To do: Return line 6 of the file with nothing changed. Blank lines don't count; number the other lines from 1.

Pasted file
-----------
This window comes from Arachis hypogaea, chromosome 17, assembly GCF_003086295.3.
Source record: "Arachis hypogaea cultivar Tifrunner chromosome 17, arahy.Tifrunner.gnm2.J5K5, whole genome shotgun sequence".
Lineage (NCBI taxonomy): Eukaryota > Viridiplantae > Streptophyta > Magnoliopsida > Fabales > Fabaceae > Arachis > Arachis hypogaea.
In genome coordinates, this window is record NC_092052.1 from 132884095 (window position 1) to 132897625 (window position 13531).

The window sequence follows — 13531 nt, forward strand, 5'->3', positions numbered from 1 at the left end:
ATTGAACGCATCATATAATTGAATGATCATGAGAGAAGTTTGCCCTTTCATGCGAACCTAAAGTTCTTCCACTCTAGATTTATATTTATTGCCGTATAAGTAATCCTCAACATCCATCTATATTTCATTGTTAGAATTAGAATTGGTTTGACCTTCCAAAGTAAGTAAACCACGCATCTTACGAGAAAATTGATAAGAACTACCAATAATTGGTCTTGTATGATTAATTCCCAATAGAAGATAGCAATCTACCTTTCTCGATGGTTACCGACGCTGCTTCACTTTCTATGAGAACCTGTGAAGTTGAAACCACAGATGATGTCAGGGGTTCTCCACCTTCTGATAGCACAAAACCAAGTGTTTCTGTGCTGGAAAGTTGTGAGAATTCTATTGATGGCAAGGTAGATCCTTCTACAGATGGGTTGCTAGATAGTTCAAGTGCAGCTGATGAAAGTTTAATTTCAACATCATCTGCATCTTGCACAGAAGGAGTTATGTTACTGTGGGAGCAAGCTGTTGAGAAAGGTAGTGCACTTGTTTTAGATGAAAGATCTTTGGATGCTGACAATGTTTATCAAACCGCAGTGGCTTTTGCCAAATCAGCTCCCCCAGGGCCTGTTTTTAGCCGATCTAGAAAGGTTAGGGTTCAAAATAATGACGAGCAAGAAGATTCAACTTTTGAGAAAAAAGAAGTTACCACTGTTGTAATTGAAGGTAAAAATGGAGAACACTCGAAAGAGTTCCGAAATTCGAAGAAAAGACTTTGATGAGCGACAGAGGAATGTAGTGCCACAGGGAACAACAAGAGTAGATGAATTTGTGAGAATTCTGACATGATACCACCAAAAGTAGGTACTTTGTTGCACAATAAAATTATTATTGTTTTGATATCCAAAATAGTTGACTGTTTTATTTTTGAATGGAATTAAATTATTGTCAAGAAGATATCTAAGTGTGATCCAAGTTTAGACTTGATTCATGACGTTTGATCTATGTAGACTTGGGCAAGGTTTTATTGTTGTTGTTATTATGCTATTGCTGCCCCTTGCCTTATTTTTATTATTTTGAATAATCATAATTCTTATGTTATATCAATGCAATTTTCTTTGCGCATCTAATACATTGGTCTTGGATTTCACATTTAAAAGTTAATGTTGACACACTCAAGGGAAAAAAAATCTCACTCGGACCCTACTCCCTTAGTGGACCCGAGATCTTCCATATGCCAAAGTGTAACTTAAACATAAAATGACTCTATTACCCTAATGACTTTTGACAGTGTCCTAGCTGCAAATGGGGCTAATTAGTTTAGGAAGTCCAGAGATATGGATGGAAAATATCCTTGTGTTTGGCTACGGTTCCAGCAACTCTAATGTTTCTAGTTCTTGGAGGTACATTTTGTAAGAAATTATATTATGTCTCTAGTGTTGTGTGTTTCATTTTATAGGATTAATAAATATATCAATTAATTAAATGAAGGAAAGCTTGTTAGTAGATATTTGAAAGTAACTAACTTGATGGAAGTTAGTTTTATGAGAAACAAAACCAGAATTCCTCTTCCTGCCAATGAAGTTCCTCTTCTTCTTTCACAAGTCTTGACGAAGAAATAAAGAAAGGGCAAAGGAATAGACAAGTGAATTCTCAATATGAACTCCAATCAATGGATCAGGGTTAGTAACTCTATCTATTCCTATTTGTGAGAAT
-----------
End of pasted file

ATTGAACGCATCATATAATTGAATGATCATGAGAGAAGTTTGCCCTTTCATGCGAACCTAAAGTTCTTCCACTCTAGATTTATATTTATTGCCGTATAAGTAATCCTCAACATCCATCTATATTTCATTGTTAGAATTAGAATTGGTTTGACCTTCCAAAGTAAGTAAACCACGCATCTTACGAGAAAATTGATAAGAACTACCAATAATTGGTCTTGTATGATTAATTCCCAATAGAAGATAGCAATCTACCTTTCTCGATGGTTACCGACGCTGCTTCACTTTCTATGAGAACCTGTGAAGTTGAAACCACAGATGATGTCAGGGGTTCTCCACCTTCTGATAGCACAAAACCAAGTGTTTCTGTGCTGGAAAGTTGTGAGAATTCTATTGATGGCAAGGTAGATCCTTCTACAGATGGGTTGCTAGATAGTTCAAGTGCAGCTGATGAAAGTTTAATTTCAACATCATCTGCATCTTGCACAGAAGGAGTTATGTTACTGTGGGAGCAAGCTGTTGAGAAAGGTAGTGCACTTGTTTTAGATGAAAGATCTTTGGATGCTGACAATGTTTATCAAACCGCAGTGGCTTTTGCCAAATCAGCTCCCCCAGGGCCTGTTTTTAGCCGATCTAGAAAGGTTAGGGTTCAAAATAATGACGAGCAAGAAGATTCAACTTTTGAGAAAAAAGAAGTTACCACTGTTGTAATTGAAGGTAAAAATGGAGAACACTCGAAAGAGTTCCGAAATTCGAAGAAAAGACTTTGATGAGCGACAGAGGAATGTAGTGCCACAGGGAACAACAAGAGTAGATGAATTTGTGAGAATTCTGACATGATACCACCAAAAGTAGGTACTTTGTTGCACAATAAAATTATTATTGTTTTGATATCCAAAATAGTTGACTGTTTTATTTTTGAATGGAATTAAATTATTGTCAAGAAGATATCTAAGTGTGATCCAAGTTTAGACTTGATTCATGACGTTTGATCTATGTAGACTTGGGCAAGGTTTTATTGTTGTTGTTATTATGCTATTGCTGCCCCTTGCCTTATTTTTATTATTTTGAATAATCATAATTCTTATGTTATATCAATGCAATTTTCTTTGCGCATCTAATACATTGGTCTTGGATTTCACATTTAAAAGTTAATGTTGACACACTCAAGGGAAAAAAAATCTCACTCGGACCCTACTCCCTTAGTGGACCCGAGATCTTCCATATGCCAAAGTGTAACTTAAACATAAAATGACTCTATTACCCTAATGACTTTTGACAGTGTCCTAGCTGCAAATGGGGCTAATTAGTTTAGGAAGTCCAGAGATATGGATGGAAAATATCCTTGTGTTTGGCTACGGTTCCAGCAACTCTAATGTTTCTAGTTCTTGGAGGTACATTTTGTAAGAAATTATATTATGTCTCTAGTGTTGTGTGTTTCATTTTATAGGATTAATAAATATATCAATTAATTAAATGAAGGAAAGCTTGTTAGTAGATATTTGAAAGTAACTAACTTGATGGAAGTTAGTTTTATGAGAAACAAAACCAGAATTCCTCTTCCTGCCAATGAAGTTCCTCTTCTTCTTTCACAAGTCTTGACGAAGAAATAAAGAAAGGGCAAAGGAATAGACAAGTGAATTCTCAATATGAACTCCAATCAATGGATCAGGGTTAGTAACTCTATCTATTCCTATTTGTGAGAAT